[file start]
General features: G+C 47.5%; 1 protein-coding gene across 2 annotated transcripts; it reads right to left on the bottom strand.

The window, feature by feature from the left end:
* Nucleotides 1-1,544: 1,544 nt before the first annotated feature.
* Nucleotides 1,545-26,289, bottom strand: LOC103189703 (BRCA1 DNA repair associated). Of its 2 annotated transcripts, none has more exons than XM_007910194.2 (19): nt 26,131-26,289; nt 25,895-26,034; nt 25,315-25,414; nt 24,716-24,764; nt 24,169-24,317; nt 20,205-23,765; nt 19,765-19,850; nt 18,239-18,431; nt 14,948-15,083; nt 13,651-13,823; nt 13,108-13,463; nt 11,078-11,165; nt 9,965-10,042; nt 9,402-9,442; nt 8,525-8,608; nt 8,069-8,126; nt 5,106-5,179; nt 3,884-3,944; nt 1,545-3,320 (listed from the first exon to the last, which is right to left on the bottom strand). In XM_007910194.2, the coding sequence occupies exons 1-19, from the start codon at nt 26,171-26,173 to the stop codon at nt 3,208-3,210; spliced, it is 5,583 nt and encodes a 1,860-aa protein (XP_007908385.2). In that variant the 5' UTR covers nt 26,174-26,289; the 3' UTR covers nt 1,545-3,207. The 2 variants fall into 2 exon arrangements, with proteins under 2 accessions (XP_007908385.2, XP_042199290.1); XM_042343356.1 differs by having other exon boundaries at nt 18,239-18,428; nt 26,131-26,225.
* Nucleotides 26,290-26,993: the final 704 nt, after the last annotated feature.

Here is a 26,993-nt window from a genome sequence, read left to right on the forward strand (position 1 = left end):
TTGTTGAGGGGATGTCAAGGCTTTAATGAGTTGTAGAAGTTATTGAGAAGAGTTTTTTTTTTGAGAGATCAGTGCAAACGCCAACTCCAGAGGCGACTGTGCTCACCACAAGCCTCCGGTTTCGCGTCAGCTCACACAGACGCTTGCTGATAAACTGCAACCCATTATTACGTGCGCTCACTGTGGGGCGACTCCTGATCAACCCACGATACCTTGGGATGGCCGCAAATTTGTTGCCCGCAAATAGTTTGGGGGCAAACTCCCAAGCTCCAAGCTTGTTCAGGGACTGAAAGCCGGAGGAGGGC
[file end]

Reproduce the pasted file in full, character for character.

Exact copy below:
General features: G+C 47.5%; 1 protein-coding gene across 2 annotated transcripts; it reads right to left on the bottom strand.

The window, feature by feature from the left end:
* Nucleotides 1-1,544: 1,544 nt before the first annotated feature.
* Nucleotides 1,545-26,289, bottom strand: LOC103189703 (BRCA1 DNA repair associated). Of its 2 annotated transcripts, none has more exons than XM_007910194.2 (19): nt 26,131-26,289; nt 25,895-26,034; nt 25,315-25,414; nt 24,716-24,764; nt 24,169-24,317; nt 20,205-23,765; nt 19,765-19,850; nt 18,239-18,431; nt 14,948-15,083; nt 13,651-13,823; nt 13,108-13,463; nt 11,078-11,165; nt 9,965-10,042; nt 9,402-9,442; nt 8,525-8,608; nt 8,069-8,126; nt 5,106-5,179; nt 3,884-3,944; nt 1,545-3,320 (listed from the first exon to the last, which is right to left on the bottom strand). In XM_007910194.2, the coding sequence occupies exons 1-19, from the start codon at nt 26,171-26,173 to the stop codon at nt 3,208-3,210; spliced, it is 5,583 nt and encodes a 1,860-aa protein (XP_007908385.2). In that variant the 5' UTR covers nt 26,174-26,289; the 3' UTR covers nt 1,545-3,207. The 2 variants fall into 2 exon arrangements, with proteins under 2 accessions (XP_007908385.2, XP_042199290.1); XM_042343356.1 differs by having other exon boundaries at nt 18,239-18,428; nt 26,131-26,225.
* Nucleotides 26,290-26,993: the final 704 nt, after the last annotated feature.

Here is a 26,993-nt window from a genome sequence, read left to right on the forward strand (position 1 = left end):
TTGTTGAGGGGATGTCAAGGCTTTAATGAGTTGTAGAAGTTATTGAGAAGAGTTTTTTTTTTGAGAGATCAGTGCAAACGCCAACTCCAGAGGCGACTGTGCTCACCACAAGCCTCCGGTTTCGCGTCAGCTCACACAGACGCTTGCTGATAAACTGCAACCCATTATTACGTGCGCTCACTGTGGGGCGACTCCTGATCAACCCACGATACCTTGGGATGGCCGCAAATTTGTTGCCCGCAAATAGTTTGGGGGCAAACTCCCAAGCTCCAAGCTTGTTCAGGGACTGAAAGCCGGAGGAGGGC